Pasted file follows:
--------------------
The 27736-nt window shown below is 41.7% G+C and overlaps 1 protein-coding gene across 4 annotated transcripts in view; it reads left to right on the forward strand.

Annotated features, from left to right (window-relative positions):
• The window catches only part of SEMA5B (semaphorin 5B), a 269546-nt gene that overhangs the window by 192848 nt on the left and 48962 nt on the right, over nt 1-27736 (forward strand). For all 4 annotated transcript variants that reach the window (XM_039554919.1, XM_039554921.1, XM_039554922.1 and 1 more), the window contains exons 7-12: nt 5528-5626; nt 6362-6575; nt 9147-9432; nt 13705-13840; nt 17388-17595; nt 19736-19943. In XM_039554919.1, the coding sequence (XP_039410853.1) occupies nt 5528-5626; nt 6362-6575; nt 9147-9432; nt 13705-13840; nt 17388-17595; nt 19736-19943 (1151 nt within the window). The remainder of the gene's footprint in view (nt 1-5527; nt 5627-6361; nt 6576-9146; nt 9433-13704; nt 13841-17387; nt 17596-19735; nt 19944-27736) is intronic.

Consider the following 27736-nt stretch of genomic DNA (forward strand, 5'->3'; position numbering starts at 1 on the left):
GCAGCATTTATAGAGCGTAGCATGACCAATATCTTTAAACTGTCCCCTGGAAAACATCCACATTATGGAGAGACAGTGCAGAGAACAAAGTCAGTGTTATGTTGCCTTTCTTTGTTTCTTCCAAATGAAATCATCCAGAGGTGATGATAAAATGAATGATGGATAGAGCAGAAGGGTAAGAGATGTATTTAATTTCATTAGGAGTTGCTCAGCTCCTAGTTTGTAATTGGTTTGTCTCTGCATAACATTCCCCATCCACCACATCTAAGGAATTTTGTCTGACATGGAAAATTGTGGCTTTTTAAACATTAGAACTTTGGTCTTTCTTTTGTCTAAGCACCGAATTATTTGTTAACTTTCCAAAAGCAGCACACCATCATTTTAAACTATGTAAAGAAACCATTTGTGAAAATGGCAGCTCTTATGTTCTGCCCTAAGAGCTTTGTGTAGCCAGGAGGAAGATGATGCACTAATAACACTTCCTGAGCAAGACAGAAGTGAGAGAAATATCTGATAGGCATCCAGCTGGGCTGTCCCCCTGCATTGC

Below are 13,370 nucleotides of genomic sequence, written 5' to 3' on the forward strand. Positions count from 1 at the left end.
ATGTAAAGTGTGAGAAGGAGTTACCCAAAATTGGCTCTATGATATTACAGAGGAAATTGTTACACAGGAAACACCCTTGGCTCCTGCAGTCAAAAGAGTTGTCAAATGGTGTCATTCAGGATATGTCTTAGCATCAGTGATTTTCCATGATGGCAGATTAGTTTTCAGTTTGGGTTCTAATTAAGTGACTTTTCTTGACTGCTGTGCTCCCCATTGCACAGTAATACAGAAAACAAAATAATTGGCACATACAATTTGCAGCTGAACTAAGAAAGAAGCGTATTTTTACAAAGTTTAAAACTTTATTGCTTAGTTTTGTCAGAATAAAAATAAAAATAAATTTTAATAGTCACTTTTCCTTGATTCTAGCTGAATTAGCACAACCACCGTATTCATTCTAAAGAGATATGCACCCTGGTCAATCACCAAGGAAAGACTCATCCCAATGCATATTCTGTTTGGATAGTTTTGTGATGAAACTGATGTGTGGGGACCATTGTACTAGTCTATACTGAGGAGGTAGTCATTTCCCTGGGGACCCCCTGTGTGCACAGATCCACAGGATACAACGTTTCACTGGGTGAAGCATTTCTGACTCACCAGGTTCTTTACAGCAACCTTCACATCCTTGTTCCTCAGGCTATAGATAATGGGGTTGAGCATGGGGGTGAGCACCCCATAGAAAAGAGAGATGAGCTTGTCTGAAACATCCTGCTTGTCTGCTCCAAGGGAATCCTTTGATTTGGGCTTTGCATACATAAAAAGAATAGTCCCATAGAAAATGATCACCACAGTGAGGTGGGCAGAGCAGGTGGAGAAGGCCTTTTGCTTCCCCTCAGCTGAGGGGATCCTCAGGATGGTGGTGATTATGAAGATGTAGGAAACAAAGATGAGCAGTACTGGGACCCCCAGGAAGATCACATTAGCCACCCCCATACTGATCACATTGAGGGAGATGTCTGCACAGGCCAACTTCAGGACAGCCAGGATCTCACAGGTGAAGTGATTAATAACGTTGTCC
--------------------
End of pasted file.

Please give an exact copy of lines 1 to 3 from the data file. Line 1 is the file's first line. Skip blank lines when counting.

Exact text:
The 27736-nt window shown below is 41.7% G+C and overlaps 1 protein-coding gene across 4 annotated transcripts in view; it reads left to right on the forward strand.

Annotated features, from left to right (window-relative positions):
• The window catches only part of SEMA5B (semaphorin 5B), a 269546-nt gene that overhangs the window by 192848 nt on the left and 48962 nt on the right, over nt 1-27736 (forward strand). For all 4 annotated transcript variants that reach the window (XM_039554919.1, XM_039554921.1, XM_039554922.1 and 1 more), the window contains exons 7-12: nt 5528-5626; nt 6362-6575; nt 9147-9432; nt 13705-13840; nt 17388-17595; nt 19736-19943. In XM_039554919.1, the coding sequence (XP_039410853.1) occupies nt 5528-5626; nt 6362-6575; nt 9147-9432; nt 13705-13840; nt 17388-17595; nt 19736-19943 (1151 nt within the window). The remainder of the gene's footprint in view (nt 1-5527; nt 5627-6361; nt 6576-9146; nt 9433-13704; nt 13841-17387; nt 17596-19735; nt 19944-27736) is intronic.